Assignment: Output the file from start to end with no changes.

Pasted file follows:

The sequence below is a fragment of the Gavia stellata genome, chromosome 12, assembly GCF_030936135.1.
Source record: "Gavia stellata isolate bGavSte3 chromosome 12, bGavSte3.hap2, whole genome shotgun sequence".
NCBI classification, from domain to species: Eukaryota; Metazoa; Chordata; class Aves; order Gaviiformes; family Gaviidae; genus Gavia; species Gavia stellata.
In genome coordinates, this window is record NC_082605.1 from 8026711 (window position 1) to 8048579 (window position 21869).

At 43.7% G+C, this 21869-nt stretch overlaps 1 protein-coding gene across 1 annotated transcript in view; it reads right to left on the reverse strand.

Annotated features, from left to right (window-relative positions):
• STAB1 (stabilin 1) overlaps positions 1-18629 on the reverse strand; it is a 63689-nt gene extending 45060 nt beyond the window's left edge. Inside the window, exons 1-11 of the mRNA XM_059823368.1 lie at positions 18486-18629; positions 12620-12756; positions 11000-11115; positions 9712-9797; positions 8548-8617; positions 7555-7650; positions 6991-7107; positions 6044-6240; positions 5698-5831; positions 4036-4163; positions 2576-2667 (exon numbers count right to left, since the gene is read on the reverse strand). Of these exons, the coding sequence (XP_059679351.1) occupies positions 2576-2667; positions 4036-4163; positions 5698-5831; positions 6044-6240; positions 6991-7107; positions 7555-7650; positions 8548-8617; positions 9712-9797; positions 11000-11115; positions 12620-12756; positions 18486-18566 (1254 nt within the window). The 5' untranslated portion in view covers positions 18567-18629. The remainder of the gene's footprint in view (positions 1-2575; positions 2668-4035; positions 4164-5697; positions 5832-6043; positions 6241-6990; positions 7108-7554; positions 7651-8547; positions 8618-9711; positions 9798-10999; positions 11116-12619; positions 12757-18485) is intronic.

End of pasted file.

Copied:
The sequence below is a fragment of the Gavia stellata genome, chromosome 12, assembly GCF_030936135.1.
Source record: "Gavia stellata isolate bGavSte3 chromosome 12, bGavSte3.hap2, whole genome shotgun sequence".
NCBI classification, from domain to species: Eukaryota; Metazoa; Chordata; class Aves; order Gaviiformes; family Gaviidae; genus Gavia; species Gavia stellata.
In genome coordinates, this window is record NC_082605.1 from 8026711 (window position 1) to 8048579 (window position 21869).

At 43.7% G+C, this 21869-nt stretch overlaps 1 protein-coding gene across 1 annotated transcript in view; it reads right to left on the reverse strand.

Annotated features, from left to right (window-relative positions):
• STAB1 (stabilin 1) overlaps positions 1-18629 on the reverse strand; it is a 63689-nt gene extending 45060 nt beyond the window's left edge. Inside the window, exons 1-11 of the mRNA XM_059823368.1 lie at positions 18486-18629; positions 12620-12756; positions 11000-11115; positions 9712-9797; positions 8548-8617; positions 7555-7650; positions 6991-7107; positions 6044-6240; positions 5698-5831; positions 4036-4163; positions 2576-2667 (exon numbers count right to left, since the gene is read on the reverse strand). Of these exons, the coding sequence (XP_059679351.1) occupies positions 2576-2667; positions 4036-4163; positions 5698-5831; positions 6044-6240; positions 6991-7107; positions 7555-7650; positions 8548-8617; positions 9712-9797; positions 11000-11115; positions 12620-12756; positions 18486-18566 (1254 nt within the window). The 5' untranslated portion in view covers positions 18567-18629. The remainder of the gene's footprint in view (positions 1-2575; positions 2668-4035; positions 4164-5697; positions 5832-6043; positions 6241-6990; positions 7108-7554; positions 7651-8547; positions 8618-9711; positions 9798-10999; positions 11116-12619; positions 12757-18485) is intronic.